Family Wants Answers After Relative Dies Suddenly In Central Prison
Posted June 12, 2002
RALEIGH, N.C. — On Dec. 30, Odell Harrison's family went to visit him at a minimum security prison in Durham. Ten days later, they got a call that he had died suddenly at Central Prison. They want to know why he was there in the first place and why he died.
Tuesday would have been Harrison's 40th birthday. Instead of celebrating, his family is mourning. Harrison died at Central Prison in Raleigh on Jan. 9. The family says the circumstances raise questions.
"It's not adding up at all. There are so many different stories. I've heard three to four different stories on what happened," said Caroline Hartrove, Harrison's sister.
Harrison was serving a 3- to 6-month sentence at the Durham Correctional Center sentence for breaking and entering when officers sprayed him with pepper spray during a verbal confrontation.
"He continues to mumble and spout gibberish and quote scripture and would not comply to any of their orders," said Pam Walker, spokeswoman for the Department of Correction.
"There are two sets of rules in America, one for whites and one for blacks. A lot of times, law enforcement or state correction officers are overly aggresive when it comes to black people," said Dwain Coleman, president of the Granville branch of the NAACP.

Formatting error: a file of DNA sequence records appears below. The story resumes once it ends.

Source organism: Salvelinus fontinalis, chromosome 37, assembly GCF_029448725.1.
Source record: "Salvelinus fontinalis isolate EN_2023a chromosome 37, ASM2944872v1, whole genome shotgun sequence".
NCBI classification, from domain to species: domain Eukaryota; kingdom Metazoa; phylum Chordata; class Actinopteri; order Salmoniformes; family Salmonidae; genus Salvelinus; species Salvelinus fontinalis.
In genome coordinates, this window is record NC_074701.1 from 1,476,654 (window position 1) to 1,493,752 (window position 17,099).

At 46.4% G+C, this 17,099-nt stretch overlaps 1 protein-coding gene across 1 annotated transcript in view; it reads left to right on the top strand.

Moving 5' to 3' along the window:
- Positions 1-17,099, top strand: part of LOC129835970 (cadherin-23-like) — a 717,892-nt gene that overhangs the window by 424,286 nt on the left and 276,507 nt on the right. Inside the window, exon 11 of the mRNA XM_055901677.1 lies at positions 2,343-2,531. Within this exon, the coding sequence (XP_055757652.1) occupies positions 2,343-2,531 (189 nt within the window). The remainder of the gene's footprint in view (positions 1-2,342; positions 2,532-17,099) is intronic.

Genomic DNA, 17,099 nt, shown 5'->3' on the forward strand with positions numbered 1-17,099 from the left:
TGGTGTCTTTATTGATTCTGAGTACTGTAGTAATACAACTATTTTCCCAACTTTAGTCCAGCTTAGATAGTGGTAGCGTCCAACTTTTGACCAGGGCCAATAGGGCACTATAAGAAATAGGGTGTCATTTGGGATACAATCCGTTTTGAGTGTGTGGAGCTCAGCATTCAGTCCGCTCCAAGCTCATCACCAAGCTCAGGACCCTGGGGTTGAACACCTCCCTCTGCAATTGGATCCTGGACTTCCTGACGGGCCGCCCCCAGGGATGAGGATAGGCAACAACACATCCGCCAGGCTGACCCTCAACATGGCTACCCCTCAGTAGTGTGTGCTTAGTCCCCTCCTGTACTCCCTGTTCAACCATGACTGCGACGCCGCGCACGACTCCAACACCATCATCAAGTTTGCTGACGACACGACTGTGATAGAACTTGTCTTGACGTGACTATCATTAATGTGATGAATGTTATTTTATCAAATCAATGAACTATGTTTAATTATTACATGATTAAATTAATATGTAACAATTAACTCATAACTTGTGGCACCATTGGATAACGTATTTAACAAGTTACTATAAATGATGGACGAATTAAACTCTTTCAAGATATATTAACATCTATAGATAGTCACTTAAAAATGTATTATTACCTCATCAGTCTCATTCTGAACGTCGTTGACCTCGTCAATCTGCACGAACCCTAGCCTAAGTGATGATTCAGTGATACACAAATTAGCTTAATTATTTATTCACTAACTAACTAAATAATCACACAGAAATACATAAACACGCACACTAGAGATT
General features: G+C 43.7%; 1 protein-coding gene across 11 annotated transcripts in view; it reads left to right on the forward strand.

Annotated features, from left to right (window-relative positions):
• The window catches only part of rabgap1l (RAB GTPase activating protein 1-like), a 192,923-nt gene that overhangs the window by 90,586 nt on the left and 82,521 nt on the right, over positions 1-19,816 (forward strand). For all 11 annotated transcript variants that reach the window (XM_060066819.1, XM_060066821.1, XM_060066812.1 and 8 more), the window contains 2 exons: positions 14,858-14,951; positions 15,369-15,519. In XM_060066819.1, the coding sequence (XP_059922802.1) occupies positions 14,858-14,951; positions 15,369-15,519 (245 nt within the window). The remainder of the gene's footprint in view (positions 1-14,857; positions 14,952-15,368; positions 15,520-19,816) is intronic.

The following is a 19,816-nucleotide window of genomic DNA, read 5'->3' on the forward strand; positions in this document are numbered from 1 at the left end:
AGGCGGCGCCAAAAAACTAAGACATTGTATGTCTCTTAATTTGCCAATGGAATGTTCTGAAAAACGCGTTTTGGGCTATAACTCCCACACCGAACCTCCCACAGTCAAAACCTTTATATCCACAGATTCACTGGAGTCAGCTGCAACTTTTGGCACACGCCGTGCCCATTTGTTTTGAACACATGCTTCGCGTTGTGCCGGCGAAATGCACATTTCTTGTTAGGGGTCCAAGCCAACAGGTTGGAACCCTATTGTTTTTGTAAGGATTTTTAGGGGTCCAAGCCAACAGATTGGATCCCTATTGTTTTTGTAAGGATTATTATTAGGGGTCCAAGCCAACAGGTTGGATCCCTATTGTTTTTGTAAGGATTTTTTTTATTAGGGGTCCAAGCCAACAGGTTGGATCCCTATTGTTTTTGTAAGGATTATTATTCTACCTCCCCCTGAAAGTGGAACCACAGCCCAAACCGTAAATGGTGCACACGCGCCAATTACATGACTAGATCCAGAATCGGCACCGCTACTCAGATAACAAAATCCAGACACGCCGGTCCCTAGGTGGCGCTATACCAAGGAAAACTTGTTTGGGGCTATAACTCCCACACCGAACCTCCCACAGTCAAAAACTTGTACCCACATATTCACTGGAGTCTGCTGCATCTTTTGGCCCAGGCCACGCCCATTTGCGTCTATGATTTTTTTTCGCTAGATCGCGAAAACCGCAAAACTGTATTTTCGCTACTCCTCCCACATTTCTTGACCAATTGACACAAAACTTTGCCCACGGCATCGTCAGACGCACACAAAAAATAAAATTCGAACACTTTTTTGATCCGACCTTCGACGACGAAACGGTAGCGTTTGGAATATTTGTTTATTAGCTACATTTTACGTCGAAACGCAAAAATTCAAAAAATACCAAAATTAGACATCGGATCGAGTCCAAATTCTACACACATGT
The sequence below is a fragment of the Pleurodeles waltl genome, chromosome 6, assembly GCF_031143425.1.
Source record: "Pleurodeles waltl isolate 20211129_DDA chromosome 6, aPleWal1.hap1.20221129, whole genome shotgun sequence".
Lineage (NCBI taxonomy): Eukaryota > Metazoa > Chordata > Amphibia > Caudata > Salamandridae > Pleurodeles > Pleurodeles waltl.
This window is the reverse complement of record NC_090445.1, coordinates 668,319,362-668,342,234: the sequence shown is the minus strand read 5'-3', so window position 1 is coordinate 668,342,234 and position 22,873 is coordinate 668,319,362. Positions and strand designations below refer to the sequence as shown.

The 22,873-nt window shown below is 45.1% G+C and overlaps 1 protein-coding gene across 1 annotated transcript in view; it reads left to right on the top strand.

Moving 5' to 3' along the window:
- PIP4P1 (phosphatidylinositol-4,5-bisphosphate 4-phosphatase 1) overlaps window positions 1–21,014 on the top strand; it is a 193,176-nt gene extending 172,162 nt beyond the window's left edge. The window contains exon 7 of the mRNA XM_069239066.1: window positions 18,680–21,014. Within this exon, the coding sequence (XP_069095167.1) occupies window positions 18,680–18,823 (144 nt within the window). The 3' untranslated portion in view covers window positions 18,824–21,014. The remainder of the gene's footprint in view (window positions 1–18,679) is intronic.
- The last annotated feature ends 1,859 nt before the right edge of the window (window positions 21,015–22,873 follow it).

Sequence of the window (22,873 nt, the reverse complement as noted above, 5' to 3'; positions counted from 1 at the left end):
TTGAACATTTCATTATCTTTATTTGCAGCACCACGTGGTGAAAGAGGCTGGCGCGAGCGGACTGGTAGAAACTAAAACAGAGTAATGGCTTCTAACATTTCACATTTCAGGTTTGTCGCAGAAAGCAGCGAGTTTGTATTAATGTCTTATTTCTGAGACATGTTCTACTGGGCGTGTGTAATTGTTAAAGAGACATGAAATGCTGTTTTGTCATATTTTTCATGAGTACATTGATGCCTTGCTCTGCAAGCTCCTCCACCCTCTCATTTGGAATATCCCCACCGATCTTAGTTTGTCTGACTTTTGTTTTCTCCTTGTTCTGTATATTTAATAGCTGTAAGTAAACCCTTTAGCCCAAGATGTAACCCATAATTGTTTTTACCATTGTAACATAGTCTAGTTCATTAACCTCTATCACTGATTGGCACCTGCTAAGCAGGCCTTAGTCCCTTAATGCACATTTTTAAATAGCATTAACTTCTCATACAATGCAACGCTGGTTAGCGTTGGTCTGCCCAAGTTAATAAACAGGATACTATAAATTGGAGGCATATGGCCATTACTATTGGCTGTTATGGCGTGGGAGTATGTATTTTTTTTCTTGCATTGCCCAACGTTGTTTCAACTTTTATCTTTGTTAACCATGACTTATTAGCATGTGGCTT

Harrison was sent to Central Prison for a mental evaluation. The prison system never told his family about the transfer. One week later, he died from a pulmonary embolism, a blood clot in his lung.
"If it is big enough, and if it is in a strategic enough place, then it will cut off blood flow and you're not able to get blood to the lungs and get your tissues oxygenated," said Dr. Rosemary Jackson, deputy medical director for the state Department of Correction.
Three local chapters of the NAACP have stepped in to help the family sort out the situation.
"Normally, healthy young black males don't mysteriously die for no reason at all," Coleman said.
"There was no way they could have known this was going to happen and therefore, no preventive measures could have been made," Walker said.
Department of Correction officials said they have thoroughly reviewed the case and believe it was handled correctly. They say because Harrison did not complain of any symptoms related to the blood clot, shortness of breath or chest pain, they had no reason to suspect something was wrong.
The family says they are considering filing a lawsuit against the state for negligence.